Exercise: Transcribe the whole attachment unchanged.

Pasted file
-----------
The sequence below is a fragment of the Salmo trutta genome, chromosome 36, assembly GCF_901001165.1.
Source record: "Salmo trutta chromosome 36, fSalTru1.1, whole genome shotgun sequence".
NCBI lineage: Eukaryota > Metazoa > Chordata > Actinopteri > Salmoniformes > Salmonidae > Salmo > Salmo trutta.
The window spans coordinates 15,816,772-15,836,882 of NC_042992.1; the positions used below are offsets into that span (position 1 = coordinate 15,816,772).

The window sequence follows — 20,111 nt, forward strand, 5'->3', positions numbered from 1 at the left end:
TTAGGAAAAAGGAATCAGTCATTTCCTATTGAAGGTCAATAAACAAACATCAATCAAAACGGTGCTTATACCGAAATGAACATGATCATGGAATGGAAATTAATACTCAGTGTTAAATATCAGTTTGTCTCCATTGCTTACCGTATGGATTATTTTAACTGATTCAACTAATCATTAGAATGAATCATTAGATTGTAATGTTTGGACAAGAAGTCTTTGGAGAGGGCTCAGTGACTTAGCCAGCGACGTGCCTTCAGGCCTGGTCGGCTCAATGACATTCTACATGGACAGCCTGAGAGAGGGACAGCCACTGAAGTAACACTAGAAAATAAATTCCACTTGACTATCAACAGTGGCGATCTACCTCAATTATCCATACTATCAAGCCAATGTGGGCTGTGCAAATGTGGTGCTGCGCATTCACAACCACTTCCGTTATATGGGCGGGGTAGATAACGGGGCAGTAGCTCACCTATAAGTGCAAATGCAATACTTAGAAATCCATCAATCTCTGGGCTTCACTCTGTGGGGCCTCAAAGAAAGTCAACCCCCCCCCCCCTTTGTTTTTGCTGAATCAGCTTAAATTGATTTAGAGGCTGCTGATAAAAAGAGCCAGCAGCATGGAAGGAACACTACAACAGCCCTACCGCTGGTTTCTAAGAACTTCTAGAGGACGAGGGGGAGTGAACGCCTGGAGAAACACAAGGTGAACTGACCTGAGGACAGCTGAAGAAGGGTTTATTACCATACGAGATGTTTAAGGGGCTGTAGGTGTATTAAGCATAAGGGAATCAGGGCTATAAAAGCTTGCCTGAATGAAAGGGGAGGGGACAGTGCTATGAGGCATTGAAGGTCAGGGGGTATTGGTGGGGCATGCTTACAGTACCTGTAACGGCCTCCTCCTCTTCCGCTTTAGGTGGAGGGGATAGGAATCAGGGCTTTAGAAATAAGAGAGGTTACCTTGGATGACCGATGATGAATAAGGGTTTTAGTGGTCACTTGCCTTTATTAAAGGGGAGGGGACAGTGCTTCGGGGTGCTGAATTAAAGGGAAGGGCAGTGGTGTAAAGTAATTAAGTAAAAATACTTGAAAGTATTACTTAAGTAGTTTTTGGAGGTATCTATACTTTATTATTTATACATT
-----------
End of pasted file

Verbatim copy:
The sequence below is a fragment of the Salmo trutta genome, chromosome 36, assembly GCF_901001165.1.
Source record: "Salmo trutta chromosome 36, fSalTru1.1, whole genome shotgun sequence".
NCBI lineage: Eukaryota > Metazoa > Chordata > Actinopteri > Salmoniformes > Salmonidae > Salmo > Salmo trutta.
The window spans coordinates 15,816,772-15,836,882 of NC_042992.1; the positions used below are offsets into that span (position 1 = coordinate 15,816,772).

The window sequence follows — 20,111 nt, forward strand, 5'->3', positions numbered from 1 at the left end:
TTAGGAAAAAGGAATCAGTCATTTCCTATTGAAGGTCAATAAACAAACATCAATCAAAACGGTGCTTATACCGAAATGAACATGATCATGGAATGGAAATTAATACTCAGTGTTAAATATCAGTTTGTCTCCATTGCTTACCGTATGGATTATTTTAACTGATTCAACTAATCATTAGAATGAATCATTAGATTGTAATGTTTGGACAAGAAGTCTTTGGAGAGGGCTCAGTGACTTAGCCAGCGACGTGCCTTCAGGCCTGGTCGGCTCAATGACATTCTACATGGACAGCCTGAGAGAGGGACAGCCACTGAAGTAACACTAGAAAATAAATTCCACTTGACTATCAACAGTGGCGATCTACCTCAATTATCCATACTATCAAGCCAATGTGGGCTGTGCAAATGTGGTGCTGCGCATTCACAACCACTTCCGTTATATGGGCGGGGTAGATAACGGGGCAGTAGCTCACCTATAAGTGCAAATGCAATACTTAGAAATCCATCAATCTCTGGGCTTCACTCTGTGGGGCCTCAAAGAAAGTCAACCCCCCCCCCCCTTTGTTTTTGCTGAATCAGCTTAAATTGATTTAGAGGCTGCTGATAAAAAGAGCCAGCAGCATGGAAGGAACACTACAACAGCCCTACCGCTGGTTTCTAAGAACTTCTAGAGGACGAGGGGGAGTGAACGCCTGGAGAAACACAAGGTGAACTGACCTGAGGACAGCTGAAGAAGGGTTTATTACCATACGAGATGTTTAAGGGGCTGTAGGTGTATTAAGCATAAGGGAATCAGGGCTATAAAAGCTTGCCTGAATGAAAGGGGAGGGGACAGTGCTATGAGGCATTGAAGGTCAGGGGGTATTGGTGGGGCATGCTTACAGTACCTGTAACGGCCTCCTCCTCTTCCGCTTTAGGTGGAGGGGATAGGAATCAGGGCTTTAGAAATAAGAGAGGTTACCTTGGATGACCGATGATGAATAAGGGTTTTAGTGGTCACTTGCCTTTATTAAAGGGGAGGGGACAGTGCTTCGGGGTGCTGAATTAAAGGGAAGGGCAGTGGTGTAAAGTAATTAAGTAAAAATACTTGAAAGTATTACTTAAGTAGTTTTTGGAGGTATCTATACTTTATTATTTATACATT